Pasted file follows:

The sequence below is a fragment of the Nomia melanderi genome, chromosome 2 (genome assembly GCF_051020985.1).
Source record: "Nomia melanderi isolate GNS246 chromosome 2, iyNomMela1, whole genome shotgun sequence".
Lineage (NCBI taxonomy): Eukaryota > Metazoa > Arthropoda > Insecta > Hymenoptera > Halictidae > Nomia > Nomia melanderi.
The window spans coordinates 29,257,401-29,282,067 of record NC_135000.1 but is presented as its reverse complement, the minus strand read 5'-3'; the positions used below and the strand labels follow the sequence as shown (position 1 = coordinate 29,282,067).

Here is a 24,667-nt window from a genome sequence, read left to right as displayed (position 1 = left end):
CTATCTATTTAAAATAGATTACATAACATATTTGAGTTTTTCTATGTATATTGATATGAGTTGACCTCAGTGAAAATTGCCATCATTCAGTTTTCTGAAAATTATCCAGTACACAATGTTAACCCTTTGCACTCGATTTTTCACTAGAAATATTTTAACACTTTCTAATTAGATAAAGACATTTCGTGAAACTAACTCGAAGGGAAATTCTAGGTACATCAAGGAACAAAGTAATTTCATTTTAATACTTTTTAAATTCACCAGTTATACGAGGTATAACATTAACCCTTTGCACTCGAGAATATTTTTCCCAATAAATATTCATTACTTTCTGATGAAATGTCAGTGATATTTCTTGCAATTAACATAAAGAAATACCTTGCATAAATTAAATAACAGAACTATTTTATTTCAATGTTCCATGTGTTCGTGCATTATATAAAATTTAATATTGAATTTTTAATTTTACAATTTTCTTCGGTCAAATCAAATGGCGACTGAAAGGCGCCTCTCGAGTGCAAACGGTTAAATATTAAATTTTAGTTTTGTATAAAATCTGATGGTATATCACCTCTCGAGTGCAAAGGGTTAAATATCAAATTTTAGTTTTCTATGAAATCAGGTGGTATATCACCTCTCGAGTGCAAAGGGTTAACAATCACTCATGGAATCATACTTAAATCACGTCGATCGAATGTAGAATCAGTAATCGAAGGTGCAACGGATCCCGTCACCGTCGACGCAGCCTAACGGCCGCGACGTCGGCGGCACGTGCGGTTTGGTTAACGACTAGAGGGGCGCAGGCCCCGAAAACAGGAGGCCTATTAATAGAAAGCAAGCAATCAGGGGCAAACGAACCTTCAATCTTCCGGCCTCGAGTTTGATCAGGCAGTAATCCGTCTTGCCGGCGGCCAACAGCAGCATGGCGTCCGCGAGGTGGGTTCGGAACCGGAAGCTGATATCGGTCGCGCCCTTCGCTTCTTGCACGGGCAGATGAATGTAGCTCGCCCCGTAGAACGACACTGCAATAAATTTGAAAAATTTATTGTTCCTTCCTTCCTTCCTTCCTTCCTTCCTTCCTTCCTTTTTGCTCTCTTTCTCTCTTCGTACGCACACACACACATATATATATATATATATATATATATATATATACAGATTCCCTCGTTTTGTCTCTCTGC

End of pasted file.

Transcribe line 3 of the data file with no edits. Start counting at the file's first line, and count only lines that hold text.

Lineage (NCBI taxonomy): Eukaryota > Metazoa > Arthropoda > Insecta > Hymenoptera > Halictidae > Nomia > Nomia melanderi.